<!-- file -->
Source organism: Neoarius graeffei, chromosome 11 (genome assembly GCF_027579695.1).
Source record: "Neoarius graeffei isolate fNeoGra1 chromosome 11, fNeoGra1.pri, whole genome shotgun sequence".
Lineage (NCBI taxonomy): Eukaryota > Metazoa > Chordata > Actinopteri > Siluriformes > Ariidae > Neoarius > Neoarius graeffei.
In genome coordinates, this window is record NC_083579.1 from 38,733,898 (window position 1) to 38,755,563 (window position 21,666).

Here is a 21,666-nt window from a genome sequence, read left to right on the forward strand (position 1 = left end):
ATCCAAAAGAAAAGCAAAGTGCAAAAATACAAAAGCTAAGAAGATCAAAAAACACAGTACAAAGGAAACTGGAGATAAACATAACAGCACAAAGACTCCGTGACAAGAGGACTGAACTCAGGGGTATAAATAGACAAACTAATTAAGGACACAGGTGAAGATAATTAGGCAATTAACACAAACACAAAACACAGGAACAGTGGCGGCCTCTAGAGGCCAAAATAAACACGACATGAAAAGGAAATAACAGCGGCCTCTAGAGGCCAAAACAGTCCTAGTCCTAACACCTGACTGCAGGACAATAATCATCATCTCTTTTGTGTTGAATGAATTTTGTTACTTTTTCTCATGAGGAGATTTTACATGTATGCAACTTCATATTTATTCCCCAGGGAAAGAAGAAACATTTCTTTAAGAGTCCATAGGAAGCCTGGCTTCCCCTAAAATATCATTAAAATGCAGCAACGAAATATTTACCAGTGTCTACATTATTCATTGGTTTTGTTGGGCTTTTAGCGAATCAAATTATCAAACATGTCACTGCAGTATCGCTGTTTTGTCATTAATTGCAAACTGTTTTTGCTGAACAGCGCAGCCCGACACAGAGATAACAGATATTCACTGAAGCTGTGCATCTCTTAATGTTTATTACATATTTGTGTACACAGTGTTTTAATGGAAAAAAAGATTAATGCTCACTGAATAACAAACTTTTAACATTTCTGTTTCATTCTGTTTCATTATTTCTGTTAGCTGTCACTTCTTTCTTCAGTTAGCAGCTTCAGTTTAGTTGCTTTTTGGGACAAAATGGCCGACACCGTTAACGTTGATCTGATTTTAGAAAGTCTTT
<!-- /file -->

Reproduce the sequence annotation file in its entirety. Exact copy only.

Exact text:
Source organism: Neoarius graeffei, chromosome 11 (genome assembly GCF_027579695.1).
Source record: "Neoarius graeffei isolate fNeoGra1 chromosome 11, fNeoGra1.pri, whole genome shotgun sequence".
Lineage (NCBI taxonomy): Eukaryota > Metazoa > Chordata > Actinopteri > Siluriformes > Ariidae > Neoarius > Neoarius graeffei.
In genome coordinates, this window is record NC_083579.1 from 38,733,898 (window position 1) to 38,755,563 (window position 21,666).

Here is a 21,666-nt window from a genome sequence, read left to right on the forward strand (position 1 = left end):
ATCCAAAAGAAAAGCAAAGTGCAAAAATACAAAAGCTAAGAAGATCAAAAAACACAGTACAAAGGAAACTGGAGATAAACATAACAGCACAAAGACTCCGTGACAAGAGGACTGAACTCAGGGGTATAAATAGACAAACTAATTAAGGACACAGGTGAAGATAATTAGGCAATTAACACAAACACAAAACACAGGAACAGTGGCGGCCTCTAGAGGCCAAAATAAACACGACATGAAAAGGAAATAACAGCGGCCTCTAGAGGCCAAAACAGTCCTAGTCCTAACACCTGACTGCAGGACAATAATCATCATCTCTTTTGTGTTGAATGAATTTTGTTACTTTTTCTCATGAGGAGATTTTACATGTATGCAACTTCATATTTATTCCCCAGGGAAAGAAGAAACATTTCTTTAAGAGTCCATAGGAAGCCTGGCTTCCCCTAAAATATCATTAAAATGCAGCAACGAAATATTTACCAGTGTCTACATTATTCATTGGTTTTGTTGGGCTTTTAGCGAATCAAATTATCAAACATGTCACTGCAGTATCGCTGTTTTGTCATTAATTGCAAACTGTTTTTGCTGAACAGCGCAGCCCGACACAGAGATAACAGATATTCACTGAAGCTGTGCATCTCTTAATGTTTATTACATATTTGTGTACACAGTGTTTTAATGGAAAAAAAGATTAATGCTCACTGAATAACAAACTTTTAACATTTCTGTTTCATTCTGTTTCATTATTTCTGTTAGCTGTCACTTCTTTCTTCAGTTAGCAGCTTCAGTTTAGTTGCTTTTTGGGACAAAATGGCCGACACCGTTAACGTTGATCTGATTTTAGAAAGTCTTT